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NAO

The feverish temperature rise in the Arctic has puzzled scientists: The most up-to-date climate models, such as those in the fifth assessment report of the Intergovernmental Panel on Climate Change, fail to reproduce the rapid warming seen in the Arctic.
Researchers see a link between tropical sea-surface temperatures and the North Atlantic Oscillation, a climate pattern that dominates Arctic weather. Since the 1990s, warm sea-surface temperatures in the western Pacific and cool waters in the eastern Pacific have pushed the North Atlantic Oscillation (NAO) into a pattern that allows high pressure above Greenland and the Canadian Arctic. (High atmospheric pressure leads to warmer temperatures.) The NAO was in a negative fase in march and april hence the violent storm and cold weather we were experiencing in April and we are now again since the last 12 days in another cycle of west winds (drifting again to the east) and lots of snowfall. With predominant high pressure systems in the Arctic, storms usually come and go but we notice that they linger and come with lots of wind and moisture.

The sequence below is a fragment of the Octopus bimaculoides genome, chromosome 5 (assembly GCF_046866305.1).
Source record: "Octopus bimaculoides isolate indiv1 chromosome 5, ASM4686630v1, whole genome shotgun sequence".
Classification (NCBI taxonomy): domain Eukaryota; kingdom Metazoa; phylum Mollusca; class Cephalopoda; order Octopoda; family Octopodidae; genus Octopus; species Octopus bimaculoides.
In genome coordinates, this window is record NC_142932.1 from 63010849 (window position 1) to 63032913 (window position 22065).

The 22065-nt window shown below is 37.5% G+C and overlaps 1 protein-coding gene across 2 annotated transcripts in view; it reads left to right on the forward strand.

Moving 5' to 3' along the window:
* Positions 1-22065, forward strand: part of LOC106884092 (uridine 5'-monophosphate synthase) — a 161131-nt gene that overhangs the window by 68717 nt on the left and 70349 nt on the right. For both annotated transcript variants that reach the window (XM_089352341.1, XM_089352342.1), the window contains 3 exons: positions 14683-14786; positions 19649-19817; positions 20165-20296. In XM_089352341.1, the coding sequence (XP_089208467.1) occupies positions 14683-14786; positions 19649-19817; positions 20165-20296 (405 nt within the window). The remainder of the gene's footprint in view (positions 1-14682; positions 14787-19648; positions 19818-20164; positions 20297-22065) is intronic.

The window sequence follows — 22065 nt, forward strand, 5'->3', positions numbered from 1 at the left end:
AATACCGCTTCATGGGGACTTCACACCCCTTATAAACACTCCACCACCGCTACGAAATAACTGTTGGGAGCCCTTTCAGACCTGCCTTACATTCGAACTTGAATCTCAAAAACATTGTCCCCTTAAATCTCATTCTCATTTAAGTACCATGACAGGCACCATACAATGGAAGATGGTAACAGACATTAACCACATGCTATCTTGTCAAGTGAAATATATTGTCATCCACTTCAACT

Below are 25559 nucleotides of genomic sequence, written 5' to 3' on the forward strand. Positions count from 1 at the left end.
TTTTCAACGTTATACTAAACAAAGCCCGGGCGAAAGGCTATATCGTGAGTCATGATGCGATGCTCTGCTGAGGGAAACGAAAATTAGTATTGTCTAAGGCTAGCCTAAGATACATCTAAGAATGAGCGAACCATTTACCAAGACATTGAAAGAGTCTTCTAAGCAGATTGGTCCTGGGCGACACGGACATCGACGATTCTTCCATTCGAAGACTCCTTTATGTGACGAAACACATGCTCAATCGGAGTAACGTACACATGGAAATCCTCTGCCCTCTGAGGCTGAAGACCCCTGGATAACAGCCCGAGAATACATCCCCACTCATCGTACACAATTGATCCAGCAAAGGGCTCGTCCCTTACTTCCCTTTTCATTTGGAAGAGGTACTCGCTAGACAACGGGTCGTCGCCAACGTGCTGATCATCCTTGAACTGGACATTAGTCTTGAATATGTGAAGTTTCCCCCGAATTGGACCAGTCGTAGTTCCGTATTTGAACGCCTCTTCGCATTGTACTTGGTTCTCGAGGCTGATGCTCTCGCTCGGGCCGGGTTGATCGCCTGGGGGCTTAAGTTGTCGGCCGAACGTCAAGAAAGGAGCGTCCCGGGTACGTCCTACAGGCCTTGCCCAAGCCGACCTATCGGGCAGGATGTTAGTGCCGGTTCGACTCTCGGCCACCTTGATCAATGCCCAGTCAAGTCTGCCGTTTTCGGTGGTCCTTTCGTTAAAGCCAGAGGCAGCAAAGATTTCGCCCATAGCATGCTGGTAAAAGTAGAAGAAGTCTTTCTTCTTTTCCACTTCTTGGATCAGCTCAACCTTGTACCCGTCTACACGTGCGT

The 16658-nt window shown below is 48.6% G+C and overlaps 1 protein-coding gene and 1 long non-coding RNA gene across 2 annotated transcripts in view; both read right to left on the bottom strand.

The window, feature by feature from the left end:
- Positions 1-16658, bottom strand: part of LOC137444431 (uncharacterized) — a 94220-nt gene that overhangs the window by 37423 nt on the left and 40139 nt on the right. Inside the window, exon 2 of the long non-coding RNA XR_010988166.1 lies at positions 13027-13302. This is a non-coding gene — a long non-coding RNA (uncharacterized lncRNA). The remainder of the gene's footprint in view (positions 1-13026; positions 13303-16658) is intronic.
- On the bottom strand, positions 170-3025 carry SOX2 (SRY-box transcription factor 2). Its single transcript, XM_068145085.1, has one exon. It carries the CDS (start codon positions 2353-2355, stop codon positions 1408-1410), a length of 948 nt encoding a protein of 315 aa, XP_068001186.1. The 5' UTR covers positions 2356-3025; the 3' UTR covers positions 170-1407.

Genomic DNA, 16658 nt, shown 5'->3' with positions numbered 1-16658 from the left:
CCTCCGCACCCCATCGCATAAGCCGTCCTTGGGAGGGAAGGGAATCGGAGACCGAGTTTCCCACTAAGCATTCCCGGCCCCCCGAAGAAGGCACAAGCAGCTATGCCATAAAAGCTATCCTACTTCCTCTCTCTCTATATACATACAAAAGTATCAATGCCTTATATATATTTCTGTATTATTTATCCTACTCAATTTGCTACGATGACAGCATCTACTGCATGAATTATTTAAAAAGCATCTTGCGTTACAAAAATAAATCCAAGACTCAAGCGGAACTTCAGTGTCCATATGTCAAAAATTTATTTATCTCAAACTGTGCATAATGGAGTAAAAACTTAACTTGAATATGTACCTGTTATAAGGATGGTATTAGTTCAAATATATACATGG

Definitely a better day although we skied in zero visibility all day. Not sure if you get used to it or we have forgotten what sunshine was all about. Goggles, face masks, hats, and many layers in the frigid blasting winds today, a classic north pole day. Hit the 200 km mark – if we are not drifting back tonight (4 km to the east last night).